Learning to code: DIY and its limitations

So I just completed my first official ‘high-level’ programming course in Python, thus the lack of posts in recent months. I took the course through NYU SCPS, which I viewed previously as an overpriced, rather mediocre continuing education program. I guess my experience with classes in database dev and project management (duh on the latter) were not the best. However, this Python course was awesome, and it proved the value of a real programming course with a real instructor.

I’m a big believer in DIY education, particularly with regards to programming and computer science. It’s one of the reasons I get out of bed in the morning to go into work and help publish professional computing books. I like the fact that with some relatively inexpensive eBooks, trial and error, and now open courseware from places like MIT, you can teach yourself how to code from the ground up. It breaks down barriers–you don’t necessarily need a degree in CS from Carnegie-Mellon to have a career. As an example, I just discovered that the CIO of my company never went to college.

However, there is a major problem with the DIY path: you have to be really self-motivated. It’s just tough to get through an 800 page Python book. What ends up happening, for me at least, is that I grab some basic concepts, get frustrated and/or bored, and then jump directly into practical applications. This is OK, but you end up banging your head against the wall a thousand times, Googling errors and using questionable code snippets. Then serious problems arise when you try to jump into more advanced topics, for example OOP. You just don’t have a broad enough base to code at a high level.

Classes do a couple things to address this problem. First and foremost, in a good course the instructor keeps you motivated and challenged. With a proper cycle of concepts/lectures and practical examples, you end up building skills in a more intelligent way. Also, when you are ready to launch into more advanced topics, the scaffolding of skills you’ve gained is there to support. Building blocks, as cliche as it sounds.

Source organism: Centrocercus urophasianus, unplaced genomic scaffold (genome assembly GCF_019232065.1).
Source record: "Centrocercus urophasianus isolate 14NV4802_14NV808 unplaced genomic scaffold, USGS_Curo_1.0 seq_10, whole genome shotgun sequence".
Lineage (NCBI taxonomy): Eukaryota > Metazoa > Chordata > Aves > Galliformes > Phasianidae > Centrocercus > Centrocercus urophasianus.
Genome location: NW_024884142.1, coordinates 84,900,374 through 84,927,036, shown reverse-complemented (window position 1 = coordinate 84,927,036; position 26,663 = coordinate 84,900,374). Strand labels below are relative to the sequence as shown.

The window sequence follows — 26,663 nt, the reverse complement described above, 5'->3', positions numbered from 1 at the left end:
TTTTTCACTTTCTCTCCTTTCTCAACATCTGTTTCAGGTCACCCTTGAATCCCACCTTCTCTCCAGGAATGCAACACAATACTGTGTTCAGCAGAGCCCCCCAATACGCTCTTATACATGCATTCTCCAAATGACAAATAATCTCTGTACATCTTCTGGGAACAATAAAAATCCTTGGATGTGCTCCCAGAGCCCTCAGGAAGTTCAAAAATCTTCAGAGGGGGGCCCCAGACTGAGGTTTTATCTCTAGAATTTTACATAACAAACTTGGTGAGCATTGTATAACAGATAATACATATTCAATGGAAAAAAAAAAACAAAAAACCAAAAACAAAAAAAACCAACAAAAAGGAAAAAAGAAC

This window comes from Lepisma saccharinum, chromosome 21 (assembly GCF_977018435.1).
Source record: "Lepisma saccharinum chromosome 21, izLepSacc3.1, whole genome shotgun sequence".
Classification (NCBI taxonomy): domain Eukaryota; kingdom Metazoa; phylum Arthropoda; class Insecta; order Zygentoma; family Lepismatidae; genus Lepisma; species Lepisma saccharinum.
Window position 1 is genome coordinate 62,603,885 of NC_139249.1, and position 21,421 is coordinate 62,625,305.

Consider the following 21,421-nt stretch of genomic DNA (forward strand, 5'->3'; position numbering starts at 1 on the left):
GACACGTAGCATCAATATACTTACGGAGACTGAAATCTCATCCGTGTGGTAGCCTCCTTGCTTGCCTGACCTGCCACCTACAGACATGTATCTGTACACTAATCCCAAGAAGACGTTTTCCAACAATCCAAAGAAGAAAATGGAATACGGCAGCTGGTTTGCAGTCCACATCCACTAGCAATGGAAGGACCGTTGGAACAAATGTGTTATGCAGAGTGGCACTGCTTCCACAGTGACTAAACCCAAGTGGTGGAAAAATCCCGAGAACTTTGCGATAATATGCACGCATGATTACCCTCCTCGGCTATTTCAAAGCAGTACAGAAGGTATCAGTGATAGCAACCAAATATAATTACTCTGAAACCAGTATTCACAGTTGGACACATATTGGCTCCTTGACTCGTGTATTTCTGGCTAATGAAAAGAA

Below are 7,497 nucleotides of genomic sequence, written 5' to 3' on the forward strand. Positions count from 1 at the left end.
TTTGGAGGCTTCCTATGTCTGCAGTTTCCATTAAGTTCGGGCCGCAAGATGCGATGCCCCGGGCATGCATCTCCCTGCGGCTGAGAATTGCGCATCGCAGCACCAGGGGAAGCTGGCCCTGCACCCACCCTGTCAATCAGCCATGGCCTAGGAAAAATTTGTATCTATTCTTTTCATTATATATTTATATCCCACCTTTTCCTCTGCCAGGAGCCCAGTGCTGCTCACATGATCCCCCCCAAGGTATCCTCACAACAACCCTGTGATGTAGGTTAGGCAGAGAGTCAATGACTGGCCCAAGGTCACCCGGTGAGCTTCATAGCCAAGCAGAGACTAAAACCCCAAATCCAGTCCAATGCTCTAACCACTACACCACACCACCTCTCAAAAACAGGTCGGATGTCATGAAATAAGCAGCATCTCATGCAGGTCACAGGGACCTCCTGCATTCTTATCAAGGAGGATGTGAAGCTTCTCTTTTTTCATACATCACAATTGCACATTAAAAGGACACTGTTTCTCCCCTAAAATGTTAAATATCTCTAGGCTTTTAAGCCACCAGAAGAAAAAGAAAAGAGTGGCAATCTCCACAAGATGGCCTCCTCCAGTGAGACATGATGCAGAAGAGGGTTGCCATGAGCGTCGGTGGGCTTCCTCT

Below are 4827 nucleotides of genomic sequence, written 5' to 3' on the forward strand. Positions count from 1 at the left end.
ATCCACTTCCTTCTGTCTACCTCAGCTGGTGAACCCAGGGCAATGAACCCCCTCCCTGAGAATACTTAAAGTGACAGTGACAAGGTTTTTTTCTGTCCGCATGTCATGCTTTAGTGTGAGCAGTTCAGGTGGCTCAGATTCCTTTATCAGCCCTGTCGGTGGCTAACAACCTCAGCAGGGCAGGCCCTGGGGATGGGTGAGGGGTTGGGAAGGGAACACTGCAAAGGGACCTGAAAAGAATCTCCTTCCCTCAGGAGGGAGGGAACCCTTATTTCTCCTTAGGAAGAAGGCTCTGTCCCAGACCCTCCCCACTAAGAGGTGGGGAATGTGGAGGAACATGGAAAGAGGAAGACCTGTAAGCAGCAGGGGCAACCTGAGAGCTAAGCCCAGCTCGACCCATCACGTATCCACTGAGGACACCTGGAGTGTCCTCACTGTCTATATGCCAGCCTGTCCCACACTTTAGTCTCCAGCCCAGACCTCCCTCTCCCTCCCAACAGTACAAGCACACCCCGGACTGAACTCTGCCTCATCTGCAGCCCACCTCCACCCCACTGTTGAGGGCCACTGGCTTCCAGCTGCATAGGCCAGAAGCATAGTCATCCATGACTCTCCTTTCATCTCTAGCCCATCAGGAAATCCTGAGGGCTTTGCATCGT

Right now I’m running an interesting project for work, trying to create interactive content to teach people web dev languages. On a surface level, it’s a project common to many publishing companies (or any company in the ‘content’ business) right now. How do we leverage new technology and web standards to make content more interactive? However, when you look specifically at teaching people how to code, things get interesting on a conceptual level.

Many of the problems with the DIY method may be addressed by leveraging new technologies and re-structuring content–for example, incorporating screen casts, interactive tutorials, and perhaps even connecting to real-world projects somehow (Github?). All of these things could help bring the benefits of a real course to an otherwise flat book paradigm. Indeed, there are some companies out there pushing the boundaries already, like Code Academy and Markana, but no one I feel has really brought it all together.

New publishing technologies aside, I think what ultimately works best is a blend of courses and DIY. Right now I’m about to jump into some Django books, which I’m fairly confident about given my Python skills from the course. Had I half-assed a reading of an intro Python book and then jumped into Django, I probably wouldn’t get too far. Then again I might do just that for Rails. And whether it’s better right now to jump into Rails as opposed to Django is a topic for another post.


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